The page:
Where the "s______ muscle" comes into it ... ?

I hope you're not trying to be too "Monty Python" here? But there is a point with Evangelicals forcing results at these kinds of event.

And that can involve holding things inside falsely... like telling ministries and people they're just missing the point somehow.

I'II read your post again and see if I can try and unearth something I missed. CC. HandleBullying.Com

"christo" Christopher said...

I read your post again, and the other posters, and maybe it's reasonable given the clearly extraordinary response of the Pharisees to humiliate someone who was quite possibly in their employ.

But it seems beneath Jesus to write such matters down, no one can read writing in the sand unless it's in very large font. Maybe it was though !!!

Giglio and Tomlinson don't strike me as the worst offenders regarding Evangelical events ... but on a spectrum there are questions about all "Christian events" and forcing ourselves to respond elaborately.

Giglio's creation narratives aren't unimportant, and Tomlinson's music HAS had anointing ... but ticking doctrinal boxes at these things seems untimely right now.

Maybe something will come to me later. but asking ourselves what would cause us to "loose ourselves upon ourselves" maybe another way of asking this question without the biology might be relevant here.

Forcing things one way or the other IS the right question AND why we feel the need to do it IS the question for the moment here.

The reason is the intentional exclusion of the Spirit, and what the community has to consider doing in order to usher revival without the FORCING these events otherwise engender. Trinkets or not. That's it. CC.

Wade Burleson said...


The KJV "the joints of his loins were loose" means incontinence. The point of using the "s____ muscle" is to illustrate that some people should be led to fear God, particularly those who refuse Him as their Lord and Savior.



Anonymous said...

Pastor Wade, I for one believe you hit the nail squarely on the head in your response to what you attended, to modern presentations of "the gospel" which really isn't the gospel, and to the scripture passage.

Today instead of repent and believe so many skip that for I'm ok-you're ok--and God loves us just as we are so why change.

Serious proposal. What this post teaches is prophetic in the best sense of the word, evangelistic and anointed. If God ever sees fit to call you to do so, please give true consideration to real evangelism. I'm thinking either as in Billy Graham style, or at the very least getting this preaching televised and "out there" the way some other prominent Southern Baptist pastors do.

It is sorely needed.

After a wimpy sermon listened to yesterday, I now feel I have been to church and been actually the recipient of some fine preaching.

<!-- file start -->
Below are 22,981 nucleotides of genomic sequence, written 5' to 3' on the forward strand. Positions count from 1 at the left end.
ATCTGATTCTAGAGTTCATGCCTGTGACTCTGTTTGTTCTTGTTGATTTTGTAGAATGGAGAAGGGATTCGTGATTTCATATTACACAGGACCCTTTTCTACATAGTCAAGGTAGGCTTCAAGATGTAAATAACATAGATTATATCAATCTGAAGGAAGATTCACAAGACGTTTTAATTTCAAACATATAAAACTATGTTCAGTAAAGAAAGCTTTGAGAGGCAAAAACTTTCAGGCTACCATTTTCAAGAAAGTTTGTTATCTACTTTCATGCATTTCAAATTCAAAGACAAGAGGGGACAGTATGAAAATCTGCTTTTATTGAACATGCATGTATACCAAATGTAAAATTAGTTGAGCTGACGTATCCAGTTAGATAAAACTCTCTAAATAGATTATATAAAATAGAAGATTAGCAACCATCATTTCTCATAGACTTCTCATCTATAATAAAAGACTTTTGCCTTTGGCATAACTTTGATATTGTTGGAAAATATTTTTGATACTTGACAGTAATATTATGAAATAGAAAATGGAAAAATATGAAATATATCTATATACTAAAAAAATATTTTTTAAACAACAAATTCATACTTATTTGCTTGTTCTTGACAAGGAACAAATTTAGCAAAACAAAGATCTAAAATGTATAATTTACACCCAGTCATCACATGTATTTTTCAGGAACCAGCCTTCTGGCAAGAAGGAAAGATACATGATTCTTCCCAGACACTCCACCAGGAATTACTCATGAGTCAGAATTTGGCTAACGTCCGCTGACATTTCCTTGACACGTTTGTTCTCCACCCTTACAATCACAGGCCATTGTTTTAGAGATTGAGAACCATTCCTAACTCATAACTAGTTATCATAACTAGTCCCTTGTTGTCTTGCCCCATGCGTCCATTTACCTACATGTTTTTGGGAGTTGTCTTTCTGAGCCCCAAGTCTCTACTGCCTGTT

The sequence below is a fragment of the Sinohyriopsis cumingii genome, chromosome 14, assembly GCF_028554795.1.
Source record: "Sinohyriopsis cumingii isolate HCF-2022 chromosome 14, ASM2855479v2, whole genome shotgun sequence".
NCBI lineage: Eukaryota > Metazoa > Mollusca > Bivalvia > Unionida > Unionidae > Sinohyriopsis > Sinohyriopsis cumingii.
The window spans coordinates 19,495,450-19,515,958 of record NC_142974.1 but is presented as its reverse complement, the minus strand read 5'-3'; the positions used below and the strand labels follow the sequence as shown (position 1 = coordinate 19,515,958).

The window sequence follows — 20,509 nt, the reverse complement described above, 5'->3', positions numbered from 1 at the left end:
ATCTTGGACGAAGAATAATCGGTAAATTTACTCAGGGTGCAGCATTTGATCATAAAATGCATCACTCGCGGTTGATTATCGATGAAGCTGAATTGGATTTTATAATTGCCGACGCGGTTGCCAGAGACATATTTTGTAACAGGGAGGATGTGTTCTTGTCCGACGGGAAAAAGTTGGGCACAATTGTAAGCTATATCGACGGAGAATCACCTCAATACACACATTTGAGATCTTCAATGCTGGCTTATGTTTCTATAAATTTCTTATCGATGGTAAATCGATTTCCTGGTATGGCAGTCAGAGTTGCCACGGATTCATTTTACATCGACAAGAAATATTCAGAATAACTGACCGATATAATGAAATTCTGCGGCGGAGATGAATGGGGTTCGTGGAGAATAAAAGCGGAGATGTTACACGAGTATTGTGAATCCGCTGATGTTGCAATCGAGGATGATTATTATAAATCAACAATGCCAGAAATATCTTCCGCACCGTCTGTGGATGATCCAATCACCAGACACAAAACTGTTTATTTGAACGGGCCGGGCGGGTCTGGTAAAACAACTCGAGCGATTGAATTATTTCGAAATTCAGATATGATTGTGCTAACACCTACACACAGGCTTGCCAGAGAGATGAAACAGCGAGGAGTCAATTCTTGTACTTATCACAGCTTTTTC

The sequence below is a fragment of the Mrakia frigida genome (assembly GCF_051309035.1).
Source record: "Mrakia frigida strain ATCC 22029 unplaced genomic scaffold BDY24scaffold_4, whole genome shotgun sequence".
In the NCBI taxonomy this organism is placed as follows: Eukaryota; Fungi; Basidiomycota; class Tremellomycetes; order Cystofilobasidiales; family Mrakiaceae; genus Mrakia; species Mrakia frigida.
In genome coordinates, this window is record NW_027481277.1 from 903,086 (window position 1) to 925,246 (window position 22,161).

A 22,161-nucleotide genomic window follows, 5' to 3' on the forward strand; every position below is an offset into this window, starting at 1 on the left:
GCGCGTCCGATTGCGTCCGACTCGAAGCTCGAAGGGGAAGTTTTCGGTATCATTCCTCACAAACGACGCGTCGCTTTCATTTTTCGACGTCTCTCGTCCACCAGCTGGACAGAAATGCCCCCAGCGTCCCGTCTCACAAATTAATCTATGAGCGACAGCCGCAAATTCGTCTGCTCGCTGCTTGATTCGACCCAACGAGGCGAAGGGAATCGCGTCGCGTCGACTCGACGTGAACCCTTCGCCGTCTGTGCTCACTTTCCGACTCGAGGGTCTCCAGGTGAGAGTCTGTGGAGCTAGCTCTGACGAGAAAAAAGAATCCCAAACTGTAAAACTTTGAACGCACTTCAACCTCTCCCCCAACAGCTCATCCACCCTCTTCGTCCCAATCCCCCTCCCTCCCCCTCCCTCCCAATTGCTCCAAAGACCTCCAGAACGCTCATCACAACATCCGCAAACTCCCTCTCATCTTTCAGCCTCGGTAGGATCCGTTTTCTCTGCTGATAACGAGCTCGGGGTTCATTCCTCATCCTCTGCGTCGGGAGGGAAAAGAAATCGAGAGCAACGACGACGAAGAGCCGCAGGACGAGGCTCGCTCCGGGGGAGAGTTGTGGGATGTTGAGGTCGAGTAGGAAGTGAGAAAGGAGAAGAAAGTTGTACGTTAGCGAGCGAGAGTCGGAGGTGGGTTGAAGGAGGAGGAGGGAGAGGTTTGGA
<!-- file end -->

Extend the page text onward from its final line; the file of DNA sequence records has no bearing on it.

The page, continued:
Wade Burleson said...


You are very kind with your words. I am grateful you took the time to write and am even more thankful God used them to encourage me.

Anonymous said...

You are quite welcome, Pastor Wade.

I'm oilfield to the bone. Your words this week blessed me deeply, but then I'm a believer who goes searching for good preaching. So I find it on the web. But I'm thinking of the guys up around Williston, getting back late to the mancamp, and turning on the tv to catch something before they turn in and start the grind all over again.

They need this kind of preaching to just "be there" when they flip channels.

Seriously. Oilfield Christian Fellowship can do the follow up work, this kind of evangelism is needed.

And I'm sure there are those all around the world in other jobs that need to hear something besides politics, or name it and claim it, or back to politics.


Rex Ray said...


Speaking of TV.

With some preachers and some news reporters that turn into themselves into judge, jury, and prosecutors like on CNN there’s a knob that will increase intelligence; it’s called “OFF”.

Anonymous said...

Agreed,Rex Ray. We exercise our freedom not to listen and view quite frequently.

While I have my own opinions as to who is right and who is wrong in the current Washington debacle, I'm about equally ticked at the Republicans and the Democrats.

My slogan these days is this (picture Donald Trump addressing the 3 branches of our government) "You're fired!"

I'd love to clean house there and elect some new blood.


Anonymous said...

Another great post. It has given me a lot of things to ponder upon before I can respond to. Enjoy reading your blog entries and the comments.

MoeB said...

Wade, There was a fourth writing and that on the hearts of his new covenant people. 2 Cor 3. -- Enjoying your posts!